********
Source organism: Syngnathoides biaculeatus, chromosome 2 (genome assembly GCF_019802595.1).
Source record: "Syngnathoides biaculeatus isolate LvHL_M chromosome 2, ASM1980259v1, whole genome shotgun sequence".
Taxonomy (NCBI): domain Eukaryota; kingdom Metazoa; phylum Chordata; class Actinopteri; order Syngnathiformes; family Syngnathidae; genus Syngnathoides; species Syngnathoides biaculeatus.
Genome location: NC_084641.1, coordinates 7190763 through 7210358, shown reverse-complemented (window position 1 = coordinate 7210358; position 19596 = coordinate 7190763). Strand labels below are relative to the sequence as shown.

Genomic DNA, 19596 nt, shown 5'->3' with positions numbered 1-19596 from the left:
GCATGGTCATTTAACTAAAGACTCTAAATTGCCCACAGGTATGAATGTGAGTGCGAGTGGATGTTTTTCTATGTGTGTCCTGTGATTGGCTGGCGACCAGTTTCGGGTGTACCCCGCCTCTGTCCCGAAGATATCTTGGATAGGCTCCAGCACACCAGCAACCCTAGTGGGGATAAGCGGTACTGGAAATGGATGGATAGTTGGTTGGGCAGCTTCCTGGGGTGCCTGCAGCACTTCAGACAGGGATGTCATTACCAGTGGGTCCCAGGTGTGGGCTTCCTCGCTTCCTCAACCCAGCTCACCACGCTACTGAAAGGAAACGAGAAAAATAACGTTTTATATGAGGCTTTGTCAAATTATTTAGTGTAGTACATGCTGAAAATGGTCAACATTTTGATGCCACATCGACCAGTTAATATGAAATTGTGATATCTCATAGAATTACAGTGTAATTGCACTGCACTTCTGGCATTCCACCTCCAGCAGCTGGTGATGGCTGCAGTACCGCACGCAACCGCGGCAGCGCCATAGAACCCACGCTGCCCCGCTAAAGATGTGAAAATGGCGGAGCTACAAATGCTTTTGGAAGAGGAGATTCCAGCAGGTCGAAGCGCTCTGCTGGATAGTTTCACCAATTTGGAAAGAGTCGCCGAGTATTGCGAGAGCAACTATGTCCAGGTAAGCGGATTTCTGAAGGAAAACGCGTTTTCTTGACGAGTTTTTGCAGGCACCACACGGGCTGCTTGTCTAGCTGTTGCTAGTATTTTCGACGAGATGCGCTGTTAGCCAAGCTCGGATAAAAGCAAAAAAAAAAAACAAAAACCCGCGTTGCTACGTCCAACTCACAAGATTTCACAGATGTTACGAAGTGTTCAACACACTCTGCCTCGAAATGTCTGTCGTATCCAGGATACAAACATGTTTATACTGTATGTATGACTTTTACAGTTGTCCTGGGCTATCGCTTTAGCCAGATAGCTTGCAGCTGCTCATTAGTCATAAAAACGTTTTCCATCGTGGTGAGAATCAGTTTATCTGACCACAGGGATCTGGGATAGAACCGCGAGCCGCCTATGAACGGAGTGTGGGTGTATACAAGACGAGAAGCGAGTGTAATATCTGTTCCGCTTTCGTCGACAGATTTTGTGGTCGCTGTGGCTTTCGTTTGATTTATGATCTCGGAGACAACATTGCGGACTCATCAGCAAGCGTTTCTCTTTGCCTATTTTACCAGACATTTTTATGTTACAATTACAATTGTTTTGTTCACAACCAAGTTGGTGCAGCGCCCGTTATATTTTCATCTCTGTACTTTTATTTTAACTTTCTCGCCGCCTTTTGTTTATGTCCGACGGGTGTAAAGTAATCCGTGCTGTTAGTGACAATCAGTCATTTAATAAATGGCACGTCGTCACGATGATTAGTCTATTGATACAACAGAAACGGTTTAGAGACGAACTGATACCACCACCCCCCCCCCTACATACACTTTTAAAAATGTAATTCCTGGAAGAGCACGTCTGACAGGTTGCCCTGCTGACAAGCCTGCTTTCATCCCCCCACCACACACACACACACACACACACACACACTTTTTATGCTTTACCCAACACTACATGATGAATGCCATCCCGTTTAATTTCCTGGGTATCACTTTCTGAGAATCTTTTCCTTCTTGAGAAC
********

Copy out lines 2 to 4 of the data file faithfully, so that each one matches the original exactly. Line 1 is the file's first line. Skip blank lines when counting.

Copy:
Source record: "Syngnathoides biaculeatus isolate LvHL_M chromosome 2, ASM1980259v1, whole genome shotgun sequence".
Taxonomy (NCBI): domain Eukaryota; kingdom Metazoa; phylum Chordata; class Actinopteri; order Syngnathiformes; family Syngnathidae; genus Syngnathoides; species Syngnathoides biaculeatus.
Genome location: NC_084641.1, coordinates 7190763 through 7210358, shown reverse-complemented (window position 1 = coordinate 7210358; position 19596 = coordinate 7190763). Strand labels below are relative to the sequence as shown.